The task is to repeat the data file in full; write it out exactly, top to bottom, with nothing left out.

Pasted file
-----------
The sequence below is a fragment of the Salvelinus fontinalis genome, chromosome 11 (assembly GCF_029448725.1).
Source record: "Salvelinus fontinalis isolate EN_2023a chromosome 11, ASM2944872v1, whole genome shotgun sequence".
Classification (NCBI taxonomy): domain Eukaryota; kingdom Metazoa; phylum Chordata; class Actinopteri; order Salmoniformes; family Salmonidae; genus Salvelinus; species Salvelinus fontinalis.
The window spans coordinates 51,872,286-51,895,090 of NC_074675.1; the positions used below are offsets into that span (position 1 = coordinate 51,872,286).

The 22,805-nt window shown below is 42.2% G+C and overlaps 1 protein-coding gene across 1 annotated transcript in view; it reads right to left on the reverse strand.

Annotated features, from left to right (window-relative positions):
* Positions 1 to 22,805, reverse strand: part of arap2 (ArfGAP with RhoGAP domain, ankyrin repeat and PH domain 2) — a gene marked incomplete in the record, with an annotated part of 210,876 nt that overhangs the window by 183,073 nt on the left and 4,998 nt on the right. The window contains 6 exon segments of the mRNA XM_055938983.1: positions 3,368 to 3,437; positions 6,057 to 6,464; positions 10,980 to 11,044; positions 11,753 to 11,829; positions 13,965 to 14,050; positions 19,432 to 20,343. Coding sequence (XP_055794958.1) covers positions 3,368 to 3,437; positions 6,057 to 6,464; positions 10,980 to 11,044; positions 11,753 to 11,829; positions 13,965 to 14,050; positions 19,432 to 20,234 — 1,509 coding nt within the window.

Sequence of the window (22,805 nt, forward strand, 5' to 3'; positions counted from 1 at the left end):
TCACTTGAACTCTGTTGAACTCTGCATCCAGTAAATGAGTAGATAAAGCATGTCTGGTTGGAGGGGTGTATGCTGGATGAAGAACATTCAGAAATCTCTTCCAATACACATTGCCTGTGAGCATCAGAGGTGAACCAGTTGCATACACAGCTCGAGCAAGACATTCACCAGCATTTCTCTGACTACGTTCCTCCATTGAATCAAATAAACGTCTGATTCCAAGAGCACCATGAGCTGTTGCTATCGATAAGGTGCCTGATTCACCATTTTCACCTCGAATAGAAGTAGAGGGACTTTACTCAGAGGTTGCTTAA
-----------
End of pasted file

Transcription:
The sequence below is a fragment of the Salvelinus fontinalis genome, chromosome 11 (assembly GCF_029448725.1).
Source record: "Salvelinus fontinalis isolate EN_2023a chromosome 11, ASM2944872v1, whole genome shotgun sequence".
Classification (NCBI taxonomy): domain Eukaryota; kingdom Metazoa; phylum Chordata; class Actinopteri; order Salmoniformes; family Salmonidae; genus Salvelinus; species Salvelinus fontinalis.
The window spans coordinates 51,872,286-51,895,090 of NC_074675.1; the positions used below are offsets into that span (position 1 = coordinate 51,872,286).

The 22,805-nt window shown below is 42.2% G+C and overlaps 1 protein-coding gene across 1 annotated transcript in view; it reads right to left on the reverse strand.

Annotated features, from left to right (window-relative positions):
* Positions 1 to 22,805, reverse strand: part of arap2 (ArfGAP with RhoGAP domain, ankyrin repeat and PH domain 2) — a gene marked incomplete in the record, with an annotated part of 210,876 nt that overhangs the window by 183,073 nt on the left and 4,998 nt on the right. The window contains 6 exon segments of the mRNA XM_055938983.1: positions 3,368 to 3,437; positions 6,057 to 6,464; positions 10,980 to 11,044; positions 11,753 to 11,829; positions 13,965 to 14,050; positions 19,432 to 20,343. Coding sequence (XP_055794958.1) covers positions 3,368 to 3,437; positions 6,057 to 6,464; positions 10,980 to 11,044; positions 11,753 to 11,829; positions 13,965 to 14,050; positions 19,432 to 20,234 — 1,509 coding nt within the window.

Sequence of the window (22,805 nt, forward strand, 5' to 3'; positions counted from 1 at the left end):
TCACTTGAACTCTGTTGAACTCTGCATCCAGTAAATGAGTAGATAAAGCATGTCTGGTTGGAGGGGTGTATGCTGGATGAAGAACATTCAGAAATCTCTTCCAATACACATTGCCTGTGAGCATCAGAGGTGAACCAGTTGCATACACAGCTCGAGCAAGACATTCACCAGCATTTCTCTGACTACGTTCCTCCATTGAATCAAATAAACGTCTGATTCCAAGAGCACCATGAGCTGTTGCTATCGATAAGGTGCCTGATTCACCATTTTCACCTCGAATAGAAGTAGAGGGACTTTACTCAGAGGTTGCTTAA